The other thing that needs to be taken into account is that the EHIC card isn’t valid on Isle of Man. Why? Because the Isle of Man isn’t in the EU

But what about Caroline’s bag? By and large, the contents of her bag reflected my choices, even though we hadn’t really talked about what should be taken.

Her Nike Pac-Lite Gore-tex came into play along with her TNF Windwall jacket, a recently purchases lightweight Rohan hoodie, a zip neck fleece from the same brand and another zip neck fleece from Craghoppers.

A couple of Rohan Stria tops were also packed along with merino base layers, Ultra Silver camisoles, a few pairs of M&S socks,two pairs of Endura cycling socks, her Rohan Trailblazer trousers and a pair of their travel jeans. Footwear? Merrell trainers and two pairs of Ecco Biom shoes.

Did everything work? Yes, is the answer to that one.

We both had more clothing than we would normally have on a break when we’re not using the car to get around, but that was down to the potential weather conditions we were due to face. Out of the six full days we had on the island, only two were rain free.

Was everything used? Just about…

I had one t-shirt that wasn’t worn and a bit of washing to do once we got home, but that was a thankfully minimal task given the properties of the items taken with us and the decision to stick with a couple of colour pallets in the clothing choices.

We did forget one thing though. Weighing those bags!

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Ryanair make changes

The BBC have just posted this news item on their website concerning Ryanair making changes to their hand luggage and hold luggage policies.

Should be interesting to see how this pans out when implemented in the not-too-distant future.

That link…

http://www.bbc.co.uk/news/business-41171871

Spainpacking on Rohantime!

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Down the avenues and alleyways in Cordoba..

As you may have gathered, Caroline and I have bought a few bits and pieces from Rohan over the years and regularly use their clothing along with items from other brands when we’re off travelling or even when we’re just mooching around Yorkshire.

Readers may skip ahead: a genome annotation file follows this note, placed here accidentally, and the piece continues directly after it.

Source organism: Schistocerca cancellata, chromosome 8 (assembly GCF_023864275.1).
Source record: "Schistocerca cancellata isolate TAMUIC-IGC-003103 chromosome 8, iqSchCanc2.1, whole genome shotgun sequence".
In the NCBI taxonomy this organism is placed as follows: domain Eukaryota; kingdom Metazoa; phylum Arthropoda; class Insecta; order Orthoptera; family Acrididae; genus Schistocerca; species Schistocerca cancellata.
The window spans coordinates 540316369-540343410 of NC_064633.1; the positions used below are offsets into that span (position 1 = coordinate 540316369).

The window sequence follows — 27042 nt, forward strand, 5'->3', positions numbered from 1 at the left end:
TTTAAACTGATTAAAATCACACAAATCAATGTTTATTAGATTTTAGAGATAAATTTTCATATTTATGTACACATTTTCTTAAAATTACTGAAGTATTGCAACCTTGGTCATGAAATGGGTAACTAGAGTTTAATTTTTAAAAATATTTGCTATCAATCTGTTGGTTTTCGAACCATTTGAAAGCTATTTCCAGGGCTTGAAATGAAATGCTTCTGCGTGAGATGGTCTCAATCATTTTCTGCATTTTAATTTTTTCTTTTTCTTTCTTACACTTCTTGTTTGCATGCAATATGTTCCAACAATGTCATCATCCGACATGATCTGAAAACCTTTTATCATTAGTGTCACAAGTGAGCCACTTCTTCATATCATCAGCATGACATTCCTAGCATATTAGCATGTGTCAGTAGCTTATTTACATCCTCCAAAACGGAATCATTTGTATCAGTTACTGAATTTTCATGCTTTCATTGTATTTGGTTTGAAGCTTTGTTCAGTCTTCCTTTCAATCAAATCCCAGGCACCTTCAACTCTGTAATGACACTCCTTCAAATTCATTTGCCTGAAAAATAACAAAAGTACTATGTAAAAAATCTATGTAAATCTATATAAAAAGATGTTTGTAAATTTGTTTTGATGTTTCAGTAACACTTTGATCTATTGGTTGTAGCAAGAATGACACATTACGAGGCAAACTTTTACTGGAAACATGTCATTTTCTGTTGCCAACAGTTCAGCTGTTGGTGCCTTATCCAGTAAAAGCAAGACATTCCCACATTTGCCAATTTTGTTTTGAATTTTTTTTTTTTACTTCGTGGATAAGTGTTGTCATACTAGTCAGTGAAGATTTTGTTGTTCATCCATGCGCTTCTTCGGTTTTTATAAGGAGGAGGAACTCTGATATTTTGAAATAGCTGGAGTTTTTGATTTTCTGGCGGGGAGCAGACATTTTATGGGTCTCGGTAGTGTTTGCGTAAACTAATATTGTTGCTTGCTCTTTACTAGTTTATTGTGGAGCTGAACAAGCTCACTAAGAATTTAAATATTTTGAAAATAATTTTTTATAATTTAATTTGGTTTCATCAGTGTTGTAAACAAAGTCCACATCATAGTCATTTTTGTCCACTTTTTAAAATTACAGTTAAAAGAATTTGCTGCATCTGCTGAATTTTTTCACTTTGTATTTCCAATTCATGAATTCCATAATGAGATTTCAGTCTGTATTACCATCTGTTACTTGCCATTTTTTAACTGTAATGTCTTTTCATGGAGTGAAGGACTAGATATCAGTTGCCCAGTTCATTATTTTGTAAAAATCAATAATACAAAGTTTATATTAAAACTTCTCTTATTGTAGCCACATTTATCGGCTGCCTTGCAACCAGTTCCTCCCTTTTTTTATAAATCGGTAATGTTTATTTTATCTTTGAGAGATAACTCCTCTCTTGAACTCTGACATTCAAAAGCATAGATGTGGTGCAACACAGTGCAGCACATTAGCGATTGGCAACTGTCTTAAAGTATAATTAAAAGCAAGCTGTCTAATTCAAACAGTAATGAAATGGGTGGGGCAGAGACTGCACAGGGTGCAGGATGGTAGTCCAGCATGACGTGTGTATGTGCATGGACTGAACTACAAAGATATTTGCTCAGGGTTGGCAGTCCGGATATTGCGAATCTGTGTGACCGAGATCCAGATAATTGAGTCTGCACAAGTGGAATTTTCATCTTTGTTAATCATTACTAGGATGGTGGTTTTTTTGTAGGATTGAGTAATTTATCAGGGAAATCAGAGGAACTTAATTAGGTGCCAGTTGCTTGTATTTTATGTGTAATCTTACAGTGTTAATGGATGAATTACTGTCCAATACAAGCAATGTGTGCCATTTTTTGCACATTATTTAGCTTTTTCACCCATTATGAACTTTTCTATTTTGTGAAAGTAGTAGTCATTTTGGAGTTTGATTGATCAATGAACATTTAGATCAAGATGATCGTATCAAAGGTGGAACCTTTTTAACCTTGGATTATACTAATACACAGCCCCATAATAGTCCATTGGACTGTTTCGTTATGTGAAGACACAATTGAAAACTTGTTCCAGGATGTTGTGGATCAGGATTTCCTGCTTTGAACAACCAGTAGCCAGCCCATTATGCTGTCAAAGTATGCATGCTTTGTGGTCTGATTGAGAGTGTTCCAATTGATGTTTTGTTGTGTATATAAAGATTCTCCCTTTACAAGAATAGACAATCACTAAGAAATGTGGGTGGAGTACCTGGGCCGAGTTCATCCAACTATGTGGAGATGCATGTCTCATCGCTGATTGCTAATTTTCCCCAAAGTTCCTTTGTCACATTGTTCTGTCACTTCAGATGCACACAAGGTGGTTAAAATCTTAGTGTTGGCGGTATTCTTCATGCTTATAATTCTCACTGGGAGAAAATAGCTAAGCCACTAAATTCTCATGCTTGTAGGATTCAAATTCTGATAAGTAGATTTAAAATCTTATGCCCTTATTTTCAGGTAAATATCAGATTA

My recent Spainpacking post from wisepacking has been posted on Rohantime this morning along with a trio of photos that you may recognise…

Thanks again Sarah!

The links to Rohantime and Rohan’s sites…

http://rohantime.com/74812/spainpacking%E2%80%A8-so-how-did-we-stick-to-around-7-5kg-each-in-the-hand-luggage/

rohan.co.uk

Aylesbury II and still no pics!

So, day two in Aylesbury and breakfast time at Holiday Inn.

Which was okay, apart from the fact that we weren’t offered coffee tops ups as we were expected to find the unmarked filling station and the couple of vacuum jugs on a tray.

Caroline headed off whilst I tried to find out what was up with the car as a light had made it’s presence known on the dashboard, had gone off and then illuminated itself once more when I headed off on Friday night.

I didn’t sort it, but it was fixed later in the day by someone who did know what they were doing and had the gizmo to rectify the problem…

So after that and more coffee, I headed out for a bus that would take me into Aylesbury town centre. I missed one, but caught the next and was pleasantly surprised at how reasonable the return bus fare was.

I’d only visited Aylesbury once before, to attend a show at Aylesbury Civic Centre by former Marillion singer Fish. It was an interesting way to spend Independence Day 1990, but another good night out was had by all, despite getting a bit flummoxed by Fish’s announcement that he was going to sing a song inspired by Aylesbury’s Market Square.

I wasn’t the only one expecting him to sing fan favourite Market Square Heroes, but that wasn’t the song he was looking for. The song that was sung was one by David BowieFive Years – a version of which eventually appeared on Fish’s Songs From The Mirror covers album.

But I digress. Wandering aimlessly around Aylesbury without a plan seemed like a good idea and that’s what happened. It didn’t take too long either as retail’s usual suspects were all present and correct and didn’t need exploring.

A couple of magazines and a paper were bought for research purposes at WH Smith  and that was almost about it as far as non-food purchases went. Lunch came courtesy of Greggs, but the prospect of a lunchtime pint on a sunny day wasn’t going to be passed up, especially as I wasn’t planning on driving for a few hours.

And that was about it for Aylesbury. Three hours including lunch and beer stops. The bus station was nearby and there was a bus in, so it was back to Holiday Inn to read the paper and magazines and to do some internet surfing on the iPad.

Once Caroline arrived back, we headed off to The Five Bells for an evening meal before having drinks at the hotel and calling it a night.

Breakfast came and went on Sunday morning, but yours truly was starting to feel rather rough. No, it wasn’t down to the affluence of incohol, but a gum pain of the throbbing kind – three or four days after a dental check-up.

We hadn’t any paracetemol in the car or our respective bags, but we managed to acquire some in the hotel, so I took these and then applied a liberal coating of Bonjela over the gum area.